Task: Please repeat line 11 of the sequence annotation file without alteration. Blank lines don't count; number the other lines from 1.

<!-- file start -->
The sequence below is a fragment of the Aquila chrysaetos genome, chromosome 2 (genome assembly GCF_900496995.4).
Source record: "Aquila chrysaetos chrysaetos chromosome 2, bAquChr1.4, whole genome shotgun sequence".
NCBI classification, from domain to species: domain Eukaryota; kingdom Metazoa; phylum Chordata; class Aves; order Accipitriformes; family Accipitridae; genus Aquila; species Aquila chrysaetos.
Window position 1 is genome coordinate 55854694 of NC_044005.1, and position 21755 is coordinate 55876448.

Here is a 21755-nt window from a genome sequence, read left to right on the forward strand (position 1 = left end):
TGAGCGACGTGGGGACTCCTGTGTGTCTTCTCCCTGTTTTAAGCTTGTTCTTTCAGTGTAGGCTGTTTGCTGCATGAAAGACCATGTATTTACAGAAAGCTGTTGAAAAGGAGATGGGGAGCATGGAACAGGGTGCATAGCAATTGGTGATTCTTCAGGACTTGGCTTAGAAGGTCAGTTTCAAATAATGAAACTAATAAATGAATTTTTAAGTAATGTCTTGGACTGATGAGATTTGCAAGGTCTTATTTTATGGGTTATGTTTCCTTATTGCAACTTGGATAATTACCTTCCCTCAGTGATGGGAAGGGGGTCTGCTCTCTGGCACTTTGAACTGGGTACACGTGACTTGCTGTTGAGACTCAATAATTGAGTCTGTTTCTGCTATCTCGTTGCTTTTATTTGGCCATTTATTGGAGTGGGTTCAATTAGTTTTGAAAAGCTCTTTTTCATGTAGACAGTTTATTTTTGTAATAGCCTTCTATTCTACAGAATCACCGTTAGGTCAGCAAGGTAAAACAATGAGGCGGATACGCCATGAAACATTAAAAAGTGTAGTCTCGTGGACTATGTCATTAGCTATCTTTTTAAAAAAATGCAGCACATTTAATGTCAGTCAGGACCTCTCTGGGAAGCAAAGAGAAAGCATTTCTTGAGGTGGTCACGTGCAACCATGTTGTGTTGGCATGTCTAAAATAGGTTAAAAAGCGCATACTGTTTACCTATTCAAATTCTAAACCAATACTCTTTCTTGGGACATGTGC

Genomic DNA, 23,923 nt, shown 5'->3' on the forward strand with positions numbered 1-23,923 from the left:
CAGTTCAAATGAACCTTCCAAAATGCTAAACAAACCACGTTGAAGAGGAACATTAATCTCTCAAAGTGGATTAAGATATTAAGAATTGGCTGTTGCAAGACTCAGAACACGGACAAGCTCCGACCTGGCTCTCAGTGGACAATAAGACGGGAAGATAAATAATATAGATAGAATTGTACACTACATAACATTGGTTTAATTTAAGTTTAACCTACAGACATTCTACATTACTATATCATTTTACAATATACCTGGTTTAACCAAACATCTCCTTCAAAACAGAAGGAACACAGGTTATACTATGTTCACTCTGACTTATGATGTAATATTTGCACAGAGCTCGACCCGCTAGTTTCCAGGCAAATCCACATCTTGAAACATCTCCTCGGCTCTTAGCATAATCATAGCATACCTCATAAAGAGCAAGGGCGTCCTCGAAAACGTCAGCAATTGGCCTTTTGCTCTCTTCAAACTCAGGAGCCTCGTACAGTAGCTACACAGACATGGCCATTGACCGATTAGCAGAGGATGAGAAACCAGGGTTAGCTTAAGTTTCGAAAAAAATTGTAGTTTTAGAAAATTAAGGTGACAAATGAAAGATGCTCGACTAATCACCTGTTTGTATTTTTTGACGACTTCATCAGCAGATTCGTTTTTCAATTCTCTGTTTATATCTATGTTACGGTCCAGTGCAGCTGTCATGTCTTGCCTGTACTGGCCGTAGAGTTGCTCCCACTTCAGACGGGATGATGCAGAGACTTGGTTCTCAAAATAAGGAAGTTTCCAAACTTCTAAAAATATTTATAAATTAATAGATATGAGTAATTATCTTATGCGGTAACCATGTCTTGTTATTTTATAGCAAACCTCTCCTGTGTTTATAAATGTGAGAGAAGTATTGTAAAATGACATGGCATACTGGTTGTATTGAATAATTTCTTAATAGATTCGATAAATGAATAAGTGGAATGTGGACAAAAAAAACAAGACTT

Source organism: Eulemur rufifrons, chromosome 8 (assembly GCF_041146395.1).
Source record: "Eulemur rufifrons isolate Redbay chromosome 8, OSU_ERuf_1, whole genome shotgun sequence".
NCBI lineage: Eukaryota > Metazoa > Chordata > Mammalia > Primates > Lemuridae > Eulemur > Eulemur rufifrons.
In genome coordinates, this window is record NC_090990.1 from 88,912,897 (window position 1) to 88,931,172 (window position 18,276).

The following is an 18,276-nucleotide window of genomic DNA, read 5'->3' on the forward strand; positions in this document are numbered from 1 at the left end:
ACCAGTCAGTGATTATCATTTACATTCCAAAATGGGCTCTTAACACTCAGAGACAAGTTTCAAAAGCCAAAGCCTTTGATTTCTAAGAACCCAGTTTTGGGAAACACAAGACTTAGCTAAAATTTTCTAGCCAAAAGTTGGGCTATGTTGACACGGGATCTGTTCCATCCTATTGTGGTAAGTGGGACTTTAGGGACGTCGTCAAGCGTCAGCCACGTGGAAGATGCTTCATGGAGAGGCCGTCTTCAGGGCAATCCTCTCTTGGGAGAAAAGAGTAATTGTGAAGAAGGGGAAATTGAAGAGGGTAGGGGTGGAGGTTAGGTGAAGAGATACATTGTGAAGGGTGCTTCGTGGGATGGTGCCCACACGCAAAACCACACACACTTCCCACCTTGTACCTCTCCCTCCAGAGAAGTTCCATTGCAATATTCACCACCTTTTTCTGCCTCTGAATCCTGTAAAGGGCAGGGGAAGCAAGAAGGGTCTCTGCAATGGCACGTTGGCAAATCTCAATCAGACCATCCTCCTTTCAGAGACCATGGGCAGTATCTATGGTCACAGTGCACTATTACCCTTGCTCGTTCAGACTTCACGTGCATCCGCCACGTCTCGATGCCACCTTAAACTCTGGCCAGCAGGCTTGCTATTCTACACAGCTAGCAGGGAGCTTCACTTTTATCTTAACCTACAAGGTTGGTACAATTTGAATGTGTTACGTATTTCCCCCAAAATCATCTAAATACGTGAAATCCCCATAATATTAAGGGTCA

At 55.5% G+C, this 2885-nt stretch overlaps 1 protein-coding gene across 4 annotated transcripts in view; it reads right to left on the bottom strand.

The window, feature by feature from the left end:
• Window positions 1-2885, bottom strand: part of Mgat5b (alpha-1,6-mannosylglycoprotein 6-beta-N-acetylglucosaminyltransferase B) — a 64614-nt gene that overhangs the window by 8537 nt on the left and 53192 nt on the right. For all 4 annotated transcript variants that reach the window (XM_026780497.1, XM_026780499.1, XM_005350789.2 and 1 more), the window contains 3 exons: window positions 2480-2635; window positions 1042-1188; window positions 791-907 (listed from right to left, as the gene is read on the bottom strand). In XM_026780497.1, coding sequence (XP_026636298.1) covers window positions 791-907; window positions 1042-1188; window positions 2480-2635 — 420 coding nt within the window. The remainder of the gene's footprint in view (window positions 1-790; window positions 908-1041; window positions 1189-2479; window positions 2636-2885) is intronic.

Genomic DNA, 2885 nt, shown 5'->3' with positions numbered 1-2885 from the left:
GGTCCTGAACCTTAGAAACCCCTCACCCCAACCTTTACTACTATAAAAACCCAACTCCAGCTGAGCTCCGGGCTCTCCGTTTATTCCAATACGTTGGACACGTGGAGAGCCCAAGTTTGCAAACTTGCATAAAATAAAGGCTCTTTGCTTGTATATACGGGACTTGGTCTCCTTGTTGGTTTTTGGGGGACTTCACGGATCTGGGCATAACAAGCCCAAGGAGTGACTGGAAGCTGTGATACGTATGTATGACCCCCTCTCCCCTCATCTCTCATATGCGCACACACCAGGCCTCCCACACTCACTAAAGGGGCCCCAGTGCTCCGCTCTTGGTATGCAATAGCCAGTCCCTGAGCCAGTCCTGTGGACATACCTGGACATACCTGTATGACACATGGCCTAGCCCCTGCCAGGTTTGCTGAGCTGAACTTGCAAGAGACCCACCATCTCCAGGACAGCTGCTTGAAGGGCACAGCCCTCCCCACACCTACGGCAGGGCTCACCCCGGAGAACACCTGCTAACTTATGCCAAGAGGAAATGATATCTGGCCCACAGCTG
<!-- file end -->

NCBI lineage: Eukaryota > Metazoa > Chordata > Mammalia > Primates > Lemuridae > Eulemur > Eulemur rufifrons.